Socio-economic factors in First Nations communities also contribute to poor housing. Based on INAC data, the population growth rate is more than twice the national average, with more than half the population under 25 years of age. The unemployment rate is twice the national average rate, and on-reserve income levels stand at about 60% of Canadian norms. Alcohol and drug abuse, family violence, and suicide are also linked with poor housing conditions. Furthermore, increasing debt levels are impeding First Nations communities’ ability to build and renovate on-reserve housing. Housing-related debt, guaranteed by the Minister of Indian and Northern Affairs, has increased from $806 million in 1992-1993 to $1.25 billion in 2001-2002. [3]

Moreover, the legal status of on-reserve populations and unclear rules governing housing tenure, ownership and responsibilities impedes progress in improving housing conditions. Under the Indian Act, the Crown has title to the land, and collective ownership of land and housing is the most prevalent form of tenure on reserves. Mortgage and seizure of land and property located on reserves can be done only in favour of, or by, an individual Indian or Indian band. Access to private financing is limited, since mortgage financing cannot be secured by collateral under the provisions of the Indian Act. Thus, government subsidies are critical to assist in improving housing conditions on reserves.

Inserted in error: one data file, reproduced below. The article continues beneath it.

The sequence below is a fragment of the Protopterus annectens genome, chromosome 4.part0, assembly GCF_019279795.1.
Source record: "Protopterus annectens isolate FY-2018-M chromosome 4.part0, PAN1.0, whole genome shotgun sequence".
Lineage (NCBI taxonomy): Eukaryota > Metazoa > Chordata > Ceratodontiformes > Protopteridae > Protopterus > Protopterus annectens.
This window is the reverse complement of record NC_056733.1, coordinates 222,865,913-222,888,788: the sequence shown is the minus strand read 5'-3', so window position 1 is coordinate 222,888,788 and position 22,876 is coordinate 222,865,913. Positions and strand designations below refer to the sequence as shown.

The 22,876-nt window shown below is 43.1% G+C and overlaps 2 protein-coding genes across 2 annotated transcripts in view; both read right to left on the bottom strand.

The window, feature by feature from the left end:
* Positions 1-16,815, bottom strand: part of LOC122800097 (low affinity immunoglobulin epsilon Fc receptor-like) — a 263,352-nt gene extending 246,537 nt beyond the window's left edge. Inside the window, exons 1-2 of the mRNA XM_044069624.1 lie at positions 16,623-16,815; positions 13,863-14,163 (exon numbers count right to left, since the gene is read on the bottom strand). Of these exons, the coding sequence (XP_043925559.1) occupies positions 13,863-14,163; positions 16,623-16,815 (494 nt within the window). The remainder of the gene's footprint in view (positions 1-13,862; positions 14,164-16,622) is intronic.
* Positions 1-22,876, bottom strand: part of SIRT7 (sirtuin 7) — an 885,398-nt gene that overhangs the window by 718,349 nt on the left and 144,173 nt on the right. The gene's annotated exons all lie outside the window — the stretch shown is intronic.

INAC and Canada Mortgage and Housing Corporation (CMHC) are the two main federal organizations that assist First Nations in meeting their on-reserve housing needs. The Auditor General estimates that both organizations have provided about $3.8 billion for on-reserve housing over the last 10 years and both have contributed to the construction of about 29,000 new units and the renovation of 33,000 existing units, as well as delivering other forms of housing assistance.